strcpy(), 2 strings, and segmantation fault

This is a discussion on strcpy(), 2 strings, and segmantation fault within the C Programming forums, part of the General Programming Boards category; What is wrong with the following code? char *string = "adfjk"; char *string2 = "adfjk"; strcpy(string, string2); It produces a ...

  1. #1
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    Smile strcpy(), 2 strings, and segmantation fault

    What is wrong with the following code?

    char *string = "adfjk";
    char *string2 = "adfjk";
    strcpy(string, string2);

    It produces a segmentation fault.

  2. #2
    C++ Witch laserlight's Avatar
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    You are copying to a string literal. Basically, the destination char array needs to be writable and have enough space to accomodate the chars to be copied.
    Quote Originally Posted by Bjarne Stroustrup (2000-10-14)
    I get maybe two dozen requests for help with some sort of programming or design problem every day. Most have more sense than to send me hundreds of lines of code. If they do, I ask them to find the smallest example that exhibits the problem and send me that. Mostly, they then find the error themselves. "Finding the smallest program that demonstrates the error" is a powerful debugging tool.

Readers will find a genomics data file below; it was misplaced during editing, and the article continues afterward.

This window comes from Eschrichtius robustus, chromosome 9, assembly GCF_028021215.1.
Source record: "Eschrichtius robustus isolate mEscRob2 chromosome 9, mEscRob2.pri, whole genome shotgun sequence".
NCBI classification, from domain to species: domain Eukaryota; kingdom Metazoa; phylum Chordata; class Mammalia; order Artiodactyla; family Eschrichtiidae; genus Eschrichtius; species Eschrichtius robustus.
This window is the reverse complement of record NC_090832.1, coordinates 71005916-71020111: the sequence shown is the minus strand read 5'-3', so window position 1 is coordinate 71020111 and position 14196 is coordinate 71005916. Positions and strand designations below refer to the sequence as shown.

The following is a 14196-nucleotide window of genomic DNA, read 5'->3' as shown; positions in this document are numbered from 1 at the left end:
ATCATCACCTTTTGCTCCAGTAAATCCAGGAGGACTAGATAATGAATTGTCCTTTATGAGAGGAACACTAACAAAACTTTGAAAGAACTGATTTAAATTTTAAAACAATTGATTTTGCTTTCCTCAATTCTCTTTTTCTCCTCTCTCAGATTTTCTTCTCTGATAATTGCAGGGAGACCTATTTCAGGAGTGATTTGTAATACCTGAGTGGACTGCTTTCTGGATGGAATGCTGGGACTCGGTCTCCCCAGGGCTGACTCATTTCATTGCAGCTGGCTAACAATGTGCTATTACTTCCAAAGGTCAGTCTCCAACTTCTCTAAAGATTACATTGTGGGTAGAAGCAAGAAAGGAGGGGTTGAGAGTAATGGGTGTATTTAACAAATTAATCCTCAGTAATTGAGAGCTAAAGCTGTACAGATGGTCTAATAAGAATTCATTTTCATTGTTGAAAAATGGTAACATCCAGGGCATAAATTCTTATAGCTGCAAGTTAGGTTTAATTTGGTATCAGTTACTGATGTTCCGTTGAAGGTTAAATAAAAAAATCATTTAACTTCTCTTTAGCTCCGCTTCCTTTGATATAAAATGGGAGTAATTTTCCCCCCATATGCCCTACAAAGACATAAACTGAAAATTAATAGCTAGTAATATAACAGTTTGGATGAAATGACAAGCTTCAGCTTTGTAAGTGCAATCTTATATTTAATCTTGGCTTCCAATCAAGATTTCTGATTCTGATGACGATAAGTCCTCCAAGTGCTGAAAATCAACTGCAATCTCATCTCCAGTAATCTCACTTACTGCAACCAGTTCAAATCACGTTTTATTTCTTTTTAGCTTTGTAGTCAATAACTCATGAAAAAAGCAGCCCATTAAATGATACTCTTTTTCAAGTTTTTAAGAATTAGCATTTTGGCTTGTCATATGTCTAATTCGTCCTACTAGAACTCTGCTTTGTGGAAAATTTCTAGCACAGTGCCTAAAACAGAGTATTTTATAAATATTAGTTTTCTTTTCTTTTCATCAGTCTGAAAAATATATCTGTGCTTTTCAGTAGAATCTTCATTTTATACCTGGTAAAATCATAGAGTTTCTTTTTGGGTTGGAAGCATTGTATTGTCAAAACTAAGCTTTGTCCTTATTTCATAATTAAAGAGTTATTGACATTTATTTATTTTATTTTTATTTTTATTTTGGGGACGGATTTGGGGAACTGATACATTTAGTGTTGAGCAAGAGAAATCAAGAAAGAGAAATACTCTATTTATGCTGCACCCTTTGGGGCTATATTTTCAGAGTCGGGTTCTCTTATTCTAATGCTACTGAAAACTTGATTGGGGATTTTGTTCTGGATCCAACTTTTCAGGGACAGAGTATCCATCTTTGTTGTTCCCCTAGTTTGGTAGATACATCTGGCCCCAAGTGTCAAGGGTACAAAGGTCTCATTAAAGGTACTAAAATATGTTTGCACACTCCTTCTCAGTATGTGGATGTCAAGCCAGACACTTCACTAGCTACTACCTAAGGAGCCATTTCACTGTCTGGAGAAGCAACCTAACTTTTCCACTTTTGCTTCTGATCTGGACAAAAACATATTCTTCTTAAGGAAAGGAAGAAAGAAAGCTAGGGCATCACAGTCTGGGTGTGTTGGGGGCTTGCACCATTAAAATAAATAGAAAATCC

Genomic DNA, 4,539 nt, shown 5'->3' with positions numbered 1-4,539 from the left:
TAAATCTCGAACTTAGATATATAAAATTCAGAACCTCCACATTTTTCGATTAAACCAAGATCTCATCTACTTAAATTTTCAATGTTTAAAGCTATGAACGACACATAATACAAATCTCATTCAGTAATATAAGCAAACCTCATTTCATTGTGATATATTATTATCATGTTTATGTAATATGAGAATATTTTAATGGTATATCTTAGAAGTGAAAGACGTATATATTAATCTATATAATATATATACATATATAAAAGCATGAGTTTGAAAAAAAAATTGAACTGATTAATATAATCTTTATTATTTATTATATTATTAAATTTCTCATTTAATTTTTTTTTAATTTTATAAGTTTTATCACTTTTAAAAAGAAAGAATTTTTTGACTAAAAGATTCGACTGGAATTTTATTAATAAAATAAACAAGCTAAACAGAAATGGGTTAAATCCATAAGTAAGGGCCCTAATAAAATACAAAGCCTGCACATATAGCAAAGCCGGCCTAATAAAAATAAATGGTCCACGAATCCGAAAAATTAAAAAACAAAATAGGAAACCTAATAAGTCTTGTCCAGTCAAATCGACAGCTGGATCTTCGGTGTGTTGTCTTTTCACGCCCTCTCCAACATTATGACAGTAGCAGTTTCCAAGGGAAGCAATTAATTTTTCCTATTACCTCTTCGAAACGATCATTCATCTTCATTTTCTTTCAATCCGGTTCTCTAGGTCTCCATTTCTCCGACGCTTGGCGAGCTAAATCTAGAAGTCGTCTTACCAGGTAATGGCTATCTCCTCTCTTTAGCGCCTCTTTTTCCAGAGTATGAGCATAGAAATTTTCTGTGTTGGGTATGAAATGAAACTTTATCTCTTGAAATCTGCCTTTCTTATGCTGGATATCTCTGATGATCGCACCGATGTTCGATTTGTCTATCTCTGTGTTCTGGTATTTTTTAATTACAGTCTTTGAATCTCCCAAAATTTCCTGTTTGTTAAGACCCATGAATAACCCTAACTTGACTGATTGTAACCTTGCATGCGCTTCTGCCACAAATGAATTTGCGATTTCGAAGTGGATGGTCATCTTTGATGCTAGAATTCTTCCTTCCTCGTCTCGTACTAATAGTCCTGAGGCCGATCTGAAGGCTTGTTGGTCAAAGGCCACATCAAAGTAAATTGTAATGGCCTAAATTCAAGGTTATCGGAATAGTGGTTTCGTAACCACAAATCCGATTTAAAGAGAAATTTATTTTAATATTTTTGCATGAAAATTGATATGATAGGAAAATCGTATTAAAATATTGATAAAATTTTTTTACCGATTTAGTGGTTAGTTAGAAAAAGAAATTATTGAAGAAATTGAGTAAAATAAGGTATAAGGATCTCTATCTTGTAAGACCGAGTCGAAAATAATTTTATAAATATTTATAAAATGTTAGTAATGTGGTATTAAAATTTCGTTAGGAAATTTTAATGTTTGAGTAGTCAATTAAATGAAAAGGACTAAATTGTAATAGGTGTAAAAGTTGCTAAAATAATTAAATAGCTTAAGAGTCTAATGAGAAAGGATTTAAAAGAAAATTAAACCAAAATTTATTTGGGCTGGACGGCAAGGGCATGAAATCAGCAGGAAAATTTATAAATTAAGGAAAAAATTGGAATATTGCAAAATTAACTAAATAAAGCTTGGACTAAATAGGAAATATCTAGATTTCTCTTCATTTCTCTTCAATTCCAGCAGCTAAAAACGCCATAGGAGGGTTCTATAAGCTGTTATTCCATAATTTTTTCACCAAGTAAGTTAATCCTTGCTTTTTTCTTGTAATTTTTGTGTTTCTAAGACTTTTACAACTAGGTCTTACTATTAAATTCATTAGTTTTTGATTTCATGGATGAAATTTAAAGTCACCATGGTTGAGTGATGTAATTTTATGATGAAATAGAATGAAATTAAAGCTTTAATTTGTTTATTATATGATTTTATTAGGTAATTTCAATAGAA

Look up a C++ Reference and learn How To Ask Questions The Smart Way

  3. #3
    Resu Deretsiger Nightowl's Avatar
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    This is the most major disadvantage of using char *string = "STRING";.

    Use something more like

    Code:
    char string[128] = "string";
    . . . if you must.
    Do as I say, not as I do . . .

    Experimentation is the essence of programming. Just remember to make a backup first.

    "I'm a firm believer that <SomeGod> gave us two ears and one mouth for a reason - we are supposed to listen, twice as much as we talk." - LEAF

    Questions posted by these guidelines are more likely to be answered.

    Debian GNU/Linux user, with the awesome window manager, the git version control system, and the cmake buildsystem generator.

  4. #4
    "I Win!" by U. Lose vart's Avatar
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    Quote Originally Posted by Nightowl View Post
    This is the most major disadvantage of using char *string = "STRING";.
    using the more correct version

    Code:
    const char* string = "STRING";

    will force the compiler to issue warnings when you try to change this string
    To be or not to be == true

  5. #5
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    Smile Thank You

    Thank you for your help. Things make more sense to me now, I had been struggling with some of the basics like that since I have been trying to learn C.

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